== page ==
Explanation of Names
From Greek polys (πολυς)- "many, very" + xenos (ξενος)- "stranger, foreigner" or "strange, foreign". In ancient times it was used to describe someone who was hospitable to strangers, but it could also be translated as "very strange"
Known North American occurrences from (1)
P. fasciculatus: "Coastal Plain" - from MD to TX, north to IL
P. lagurus: MA, NJ, NY, MI, IL, MT, WA, CO, AZ. Widespread in Western Europe.
P. pugetensis: OR, WA, BC?
P. anacapensis: Channel Islands off southern CA.
Their typical habitats are generally described as litter and bark, also commonly collected from rocks and old walls (Wright & Westh 2006)
Quinn (2000) collected over 900 spmns (Polyxenus
sp.) throughout his sampling period of March-August in central Texas. They were fairly evenly present on live oak, cedar elm and juniper, but less than 20 were found on red oak. (2)
They are diurnally active, feeding on algal films and lichens, often in warm and dry conditions and direct sunlight. (Wright & Westh 2006)
The millipede Polyxenus fasciculatus defends itself against ants by use of a pair of bristle tufts at its rear. When attacked, it wipes the tufts against the ants, thereby causing these to become encumbered by bristles that detach from the tufts. Ants contaminated with bristles desist from their assault. The bristles have grappling hooks at the tip by which they lock onto setae of the ants and barbs along their length by which they interlink. In attempting to rid themselves of bristles, ants may succeed only in further entangling themselves by causing the bristles to become enmeshed. Ants heavily contaminated may remain entangled and die. Most millipedes have chemical defenses; polyxenids, instead, have a mechanical weapon. (Eisner et al. 1996)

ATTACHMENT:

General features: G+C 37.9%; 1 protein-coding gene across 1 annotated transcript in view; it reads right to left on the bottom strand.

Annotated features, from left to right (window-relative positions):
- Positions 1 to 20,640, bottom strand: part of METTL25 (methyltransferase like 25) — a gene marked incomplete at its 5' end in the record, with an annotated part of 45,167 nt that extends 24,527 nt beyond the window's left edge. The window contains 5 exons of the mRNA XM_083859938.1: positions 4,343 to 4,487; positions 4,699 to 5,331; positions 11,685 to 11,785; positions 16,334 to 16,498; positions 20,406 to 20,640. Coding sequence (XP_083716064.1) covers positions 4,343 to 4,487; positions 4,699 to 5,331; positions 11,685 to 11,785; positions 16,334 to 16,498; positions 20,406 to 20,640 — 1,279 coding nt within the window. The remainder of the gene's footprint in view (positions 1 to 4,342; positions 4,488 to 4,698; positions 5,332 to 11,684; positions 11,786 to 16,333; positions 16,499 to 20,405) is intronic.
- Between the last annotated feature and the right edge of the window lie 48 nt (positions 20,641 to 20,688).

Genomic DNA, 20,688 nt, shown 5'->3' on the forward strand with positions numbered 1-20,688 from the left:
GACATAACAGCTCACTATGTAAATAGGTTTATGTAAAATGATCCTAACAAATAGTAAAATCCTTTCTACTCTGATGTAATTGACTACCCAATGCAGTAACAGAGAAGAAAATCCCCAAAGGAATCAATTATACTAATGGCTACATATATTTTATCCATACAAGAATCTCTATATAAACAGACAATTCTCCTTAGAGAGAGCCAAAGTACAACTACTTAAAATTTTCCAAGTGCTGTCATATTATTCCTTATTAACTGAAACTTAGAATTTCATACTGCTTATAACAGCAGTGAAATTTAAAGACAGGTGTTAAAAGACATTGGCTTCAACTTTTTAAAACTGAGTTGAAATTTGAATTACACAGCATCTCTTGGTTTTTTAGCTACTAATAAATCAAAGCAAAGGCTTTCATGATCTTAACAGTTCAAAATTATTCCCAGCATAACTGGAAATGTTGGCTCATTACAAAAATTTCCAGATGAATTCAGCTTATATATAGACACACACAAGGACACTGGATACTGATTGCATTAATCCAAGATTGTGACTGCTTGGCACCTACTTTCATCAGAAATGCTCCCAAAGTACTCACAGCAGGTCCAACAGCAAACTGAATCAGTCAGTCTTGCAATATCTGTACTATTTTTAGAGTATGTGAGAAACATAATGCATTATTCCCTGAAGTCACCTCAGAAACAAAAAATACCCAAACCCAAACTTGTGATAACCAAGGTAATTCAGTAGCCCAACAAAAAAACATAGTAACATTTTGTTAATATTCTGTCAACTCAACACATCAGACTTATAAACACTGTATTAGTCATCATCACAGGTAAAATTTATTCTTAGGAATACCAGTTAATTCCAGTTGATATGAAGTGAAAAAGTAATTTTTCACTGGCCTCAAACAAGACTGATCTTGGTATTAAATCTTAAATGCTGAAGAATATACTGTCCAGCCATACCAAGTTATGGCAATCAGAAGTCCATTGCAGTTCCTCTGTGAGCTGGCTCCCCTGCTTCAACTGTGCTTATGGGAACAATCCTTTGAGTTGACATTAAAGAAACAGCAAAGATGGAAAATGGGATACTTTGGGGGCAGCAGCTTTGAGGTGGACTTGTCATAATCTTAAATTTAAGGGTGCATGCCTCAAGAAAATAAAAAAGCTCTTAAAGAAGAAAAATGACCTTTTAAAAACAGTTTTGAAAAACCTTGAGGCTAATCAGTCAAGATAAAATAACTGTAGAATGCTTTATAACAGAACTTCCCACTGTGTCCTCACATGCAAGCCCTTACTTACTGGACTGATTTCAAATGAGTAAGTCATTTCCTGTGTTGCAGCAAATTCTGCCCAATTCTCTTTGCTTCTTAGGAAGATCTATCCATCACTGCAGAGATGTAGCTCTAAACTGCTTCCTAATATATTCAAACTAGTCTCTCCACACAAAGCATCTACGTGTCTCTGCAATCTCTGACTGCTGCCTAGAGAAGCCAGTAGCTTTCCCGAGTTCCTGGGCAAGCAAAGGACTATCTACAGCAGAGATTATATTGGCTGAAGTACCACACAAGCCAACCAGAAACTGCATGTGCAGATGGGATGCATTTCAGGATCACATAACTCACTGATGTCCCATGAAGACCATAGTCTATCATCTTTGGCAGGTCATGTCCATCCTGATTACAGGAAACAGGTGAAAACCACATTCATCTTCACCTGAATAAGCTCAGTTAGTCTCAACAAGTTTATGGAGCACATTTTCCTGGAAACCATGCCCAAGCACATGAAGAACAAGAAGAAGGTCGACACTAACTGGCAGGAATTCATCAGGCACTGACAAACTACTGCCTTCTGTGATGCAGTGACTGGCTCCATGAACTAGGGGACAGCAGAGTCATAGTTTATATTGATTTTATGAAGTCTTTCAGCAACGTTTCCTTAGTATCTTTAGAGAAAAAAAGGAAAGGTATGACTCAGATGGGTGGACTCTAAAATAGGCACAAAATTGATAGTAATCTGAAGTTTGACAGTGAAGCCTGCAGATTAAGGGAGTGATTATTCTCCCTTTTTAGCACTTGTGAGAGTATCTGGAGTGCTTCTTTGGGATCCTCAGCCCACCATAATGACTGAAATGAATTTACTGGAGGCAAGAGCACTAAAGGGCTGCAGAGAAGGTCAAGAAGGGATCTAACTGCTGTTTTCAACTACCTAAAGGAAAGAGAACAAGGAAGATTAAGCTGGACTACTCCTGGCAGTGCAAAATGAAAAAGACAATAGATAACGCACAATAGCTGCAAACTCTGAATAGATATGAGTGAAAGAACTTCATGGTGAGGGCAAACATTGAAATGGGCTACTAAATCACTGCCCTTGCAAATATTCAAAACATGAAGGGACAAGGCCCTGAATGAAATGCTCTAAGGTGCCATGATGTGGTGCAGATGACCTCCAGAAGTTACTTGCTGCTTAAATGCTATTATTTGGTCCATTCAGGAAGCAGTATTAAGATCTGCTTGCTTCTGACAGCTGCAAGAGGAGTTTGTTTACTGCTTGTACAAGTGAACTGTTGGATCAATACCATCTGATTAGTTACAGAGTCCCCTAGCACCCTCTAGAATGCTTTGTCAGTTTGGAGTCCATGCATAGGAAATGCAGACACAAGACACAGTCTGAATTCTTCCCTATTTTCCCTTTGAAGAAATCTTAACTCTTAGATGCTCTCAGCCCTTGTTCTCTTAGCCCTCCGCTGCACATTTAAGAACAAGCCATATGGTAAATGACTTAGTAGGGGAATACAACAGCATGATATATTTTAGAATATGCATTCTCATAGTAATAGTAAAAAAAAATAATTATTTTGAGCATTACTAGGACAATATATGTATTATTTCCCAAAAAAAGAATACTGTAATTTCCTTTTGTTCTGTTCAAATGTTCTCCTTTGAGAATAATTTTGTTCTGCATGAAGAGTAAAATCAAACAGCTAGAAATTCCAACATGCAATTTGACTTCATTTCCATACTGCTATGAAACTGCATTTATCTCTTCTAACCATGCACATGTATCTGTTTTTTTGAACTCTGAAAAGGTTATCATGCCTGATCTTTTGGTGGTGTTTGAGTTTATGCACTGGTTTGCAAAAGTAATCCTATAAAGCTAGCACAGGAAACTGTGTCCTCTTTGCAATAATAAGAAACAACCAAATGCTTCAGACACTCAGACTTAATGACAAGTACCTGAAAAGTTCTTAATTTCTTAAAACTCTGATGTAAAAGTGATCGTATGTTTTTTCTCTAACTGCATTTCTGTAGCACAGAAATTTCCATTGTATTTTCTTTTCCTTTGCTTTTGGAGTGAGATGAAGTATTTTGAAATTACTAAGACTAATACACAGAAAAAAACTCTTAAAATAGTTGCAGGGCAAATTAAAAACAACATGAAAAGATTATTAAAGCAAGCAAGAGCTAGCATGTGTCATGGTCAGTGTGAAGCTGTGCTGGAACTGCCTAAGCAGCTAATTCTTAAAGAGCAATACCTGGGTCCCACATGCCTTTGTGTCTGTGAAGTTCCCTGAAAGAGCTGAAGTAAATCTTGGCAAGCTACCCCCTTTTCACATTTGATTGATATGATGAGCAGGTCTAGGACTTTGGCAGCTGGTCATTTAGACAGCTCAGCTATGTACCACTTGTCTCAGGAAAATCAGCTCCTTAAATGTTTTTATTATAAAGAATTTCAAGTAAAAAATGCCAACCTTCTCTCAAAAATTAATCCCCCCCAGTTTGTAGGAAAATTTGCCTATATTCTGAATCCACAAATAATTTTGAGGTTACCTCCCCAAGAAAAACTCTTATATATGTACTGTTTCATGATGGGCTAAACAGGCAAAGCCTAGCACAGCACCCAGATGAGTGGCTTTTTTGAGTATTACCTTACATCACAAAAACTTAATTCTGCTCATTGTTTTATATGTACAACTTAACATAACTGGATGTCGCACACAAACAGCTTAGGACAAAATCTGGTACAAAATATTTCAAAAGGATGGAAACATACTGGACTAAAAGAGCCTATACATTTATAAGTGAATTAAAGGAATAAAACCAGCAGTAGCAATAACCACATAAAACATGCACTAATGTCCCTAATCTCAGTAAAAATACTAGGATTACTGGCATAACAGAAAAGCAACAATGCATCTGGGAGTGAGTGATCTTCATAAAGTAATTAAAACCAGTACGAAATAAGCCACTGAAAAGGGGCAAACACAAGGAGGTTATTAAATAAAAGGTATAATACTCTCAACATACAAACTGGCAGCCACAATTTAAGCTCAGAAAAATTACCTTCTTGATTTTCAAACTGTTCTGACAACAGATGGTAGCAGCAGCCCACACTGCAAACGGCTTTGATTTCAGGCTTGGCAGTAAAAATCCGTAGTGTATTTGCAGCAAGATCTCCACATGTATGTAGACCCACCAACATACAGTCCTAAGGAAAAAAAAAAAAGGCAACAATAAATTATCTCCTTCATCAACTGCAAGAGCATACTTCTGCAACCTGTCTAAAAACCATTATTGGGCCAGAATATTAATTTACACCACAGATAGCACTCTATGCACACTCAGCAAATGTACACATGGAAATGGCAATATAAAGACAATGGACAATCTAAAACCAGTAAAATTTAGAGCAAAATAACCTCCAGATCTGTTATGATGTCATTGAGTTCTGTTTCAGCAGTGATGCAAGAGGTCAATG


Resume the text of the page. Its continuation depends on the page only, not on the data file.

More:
Chamberlin, R.V. 1922. A new milliped of the genus Polyxenus from the Florida Keys. Entomological News, 33 (6): 165.
Eisner, T., M. Eisner and M. Deyrup. 1996. Millipede defense: use of detachable bristles to entangle ants. Proceedings of the National Academy of Sciences 93: 10848–10851. Full PDF
Kincaid, T. 1898. A new species of Polyxenus. Entomological News, 9: 192-193.
Pierce, 1940. A rare myriapod from Anacapa Island, compared with two Texas species. Bull. Southern California Acad. Sci., 39 (2): 158-171.
Say, T. 1821. Description of the Myriapodae of the United States. Journal Acad. Nat. Sci. Philadelphia, 2: 102-114.
Wright, J.C., and Westh, P. 2006. Water vapour absorption in the penicillate millipede Polyxenus lagurus
(Diplopoda: Penicillata: Polyxenida): microcalorimetric analysis of uptake kinetics. Journal of Experimental Biology 209: 2486-2494. Full Text